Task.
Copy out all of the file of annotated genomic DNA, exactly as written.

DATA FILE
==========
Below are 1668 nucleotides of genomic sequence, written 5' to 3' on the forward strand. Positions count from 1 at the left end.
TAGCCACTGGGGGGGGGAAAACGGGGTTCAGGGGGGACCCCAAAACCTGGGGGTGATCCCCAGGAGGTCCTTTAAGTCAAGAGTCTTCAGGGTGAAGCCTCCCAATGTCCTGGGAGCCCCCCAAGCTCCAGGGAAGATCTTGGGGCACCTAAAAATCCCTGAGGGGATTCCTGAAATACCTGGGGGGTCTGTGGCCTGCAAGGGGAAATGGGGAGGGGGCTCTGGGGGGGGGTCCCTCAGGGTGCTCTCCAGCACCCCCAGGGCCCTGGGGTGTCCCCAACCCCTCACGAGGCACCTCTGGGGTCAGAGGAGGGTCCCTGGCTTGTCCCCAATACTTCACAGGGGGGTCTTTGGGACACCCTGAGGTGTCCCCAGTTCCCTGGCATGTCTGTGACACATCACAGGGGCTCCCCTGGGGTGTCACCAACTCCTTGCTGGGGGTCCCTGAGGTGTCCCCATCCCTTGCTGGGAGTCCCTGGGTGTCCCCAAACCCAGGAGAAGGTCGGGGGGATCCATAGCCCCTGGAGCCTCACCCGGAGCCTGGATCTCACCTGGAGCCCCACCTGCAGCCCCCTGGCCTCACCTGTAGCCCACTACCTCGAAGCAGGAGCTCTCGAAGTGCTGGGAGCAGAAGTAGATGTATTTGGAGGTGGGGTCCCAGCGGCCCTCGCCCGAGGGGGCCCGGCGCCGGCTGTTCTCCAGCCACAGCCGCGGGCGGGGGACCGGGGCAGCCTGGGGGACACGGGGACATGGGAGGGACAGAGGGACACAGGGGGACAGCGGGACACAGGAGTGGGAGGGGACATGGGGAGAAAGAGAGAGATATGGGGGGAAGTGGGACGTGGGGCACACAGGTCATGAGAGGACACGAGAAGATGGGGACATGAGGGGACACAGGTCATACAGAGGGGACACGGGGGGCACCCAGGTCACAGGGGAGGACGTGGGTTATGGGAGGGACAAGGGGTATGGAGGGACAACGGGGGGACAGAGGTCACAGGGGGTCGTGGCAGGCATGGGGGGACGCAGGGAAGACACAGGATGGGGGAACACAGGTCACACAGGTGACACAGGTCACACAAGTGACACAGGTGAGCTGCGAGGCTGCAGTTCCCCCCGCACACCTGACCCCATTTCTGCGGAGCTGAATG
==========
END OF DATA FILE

Below are 1668 nucleotides of genomic sequence, written 5' to 3' on the forward strand. Positions count from 1 at the left end.
TAGCCACTGGGGGGGGGAAAACGGGGTTCAGGGGGGACCCCAAAACCTGGGGGTGATCCCCAGGAGGTCCTTTAAGTCAAGAGTCTTCAGGGTGAAGCCTCCCAATGTCCTGGGAGCCCCCCAAGCTCCAGGGAAGATCTTGGGGCACCTAAAAATCCCTGAGGGGATTCCTGAAATACCTGGGGGGTCTGTGGCCTGCAAGGGGAAATGGGGAGGGGGCTCTGGGGGGGGGTCCCTCAGGGTGCTCTCCAGCACCCCCAGGGCCCTGGGGTGTCCCCAACCCCTCACGAGGCACCTCTGGGGTCAGAGGAGGGTCCCTGGCTTGTCCCCAATACTTCACAGGGGGGTCTTTGGGACACCCTGAGGTGTCCCCAGTTCCCTGGCATGTCTGTGACACATCACAGGGGCTCCCCTGGGGTGTCACCAACTCCTTGCTGGGGGTCCCTGAGGTGTCCCCATCCCTTGCTGGGAGTCCCTGGGTGTCCCCAAACCCAGGAGAAGGTCGGGGGGATCCATAGCCCCTGGAGCCTCACCCGGAGCCTGGATCTCACCTGGAGCCCCACCTGCAGCCCCCTGGCCTCACCTGTAGCCCACTACCTCGAAGCAGGAGCTCTCGAAGTGCTGGGAGCAGAAGTAGATGTATTTGGAGGTGGGGTCCCAGCGGCCCTCGCCCGAGGGGGCCCGGCGCCGGCTGTTCTCCAGCCACAGCCGCGGGCGGGGGACCGGGGCAGCCTGGGGGACACGGGGACATGGGAGGGACAGAGGGACACAGGGGGACAGCGGGACACAGGAGTGGGAGGGGACATGGGGAGAAAGAGAGAGATATGGGGGGAAGTGGGACGTGGGGCACACAGGTCATGAGAGGACACGAGAAGATGGGGACATGAGGGGACACAGGTCATACAGAGGGGACACGGGGGGCACCCAGGTCACAGGGGAGGACGTGGGTTATGGGAGGGACAAGGGGTATGGAGGGACAACGGGGGGACAGAGGTCACAGGGGGTCGTGGCAGGCATGGGGGGACGCAGGGAAGACACAGGATGGGGGAACACAGGTCACACAGGTGACACAGGTCACACAAGTGACACAGGTGAGCTGCGAGGCTGCAGTTCCCCCCGCACACCTGACCCCATTTCTGCGGAGCTGAATG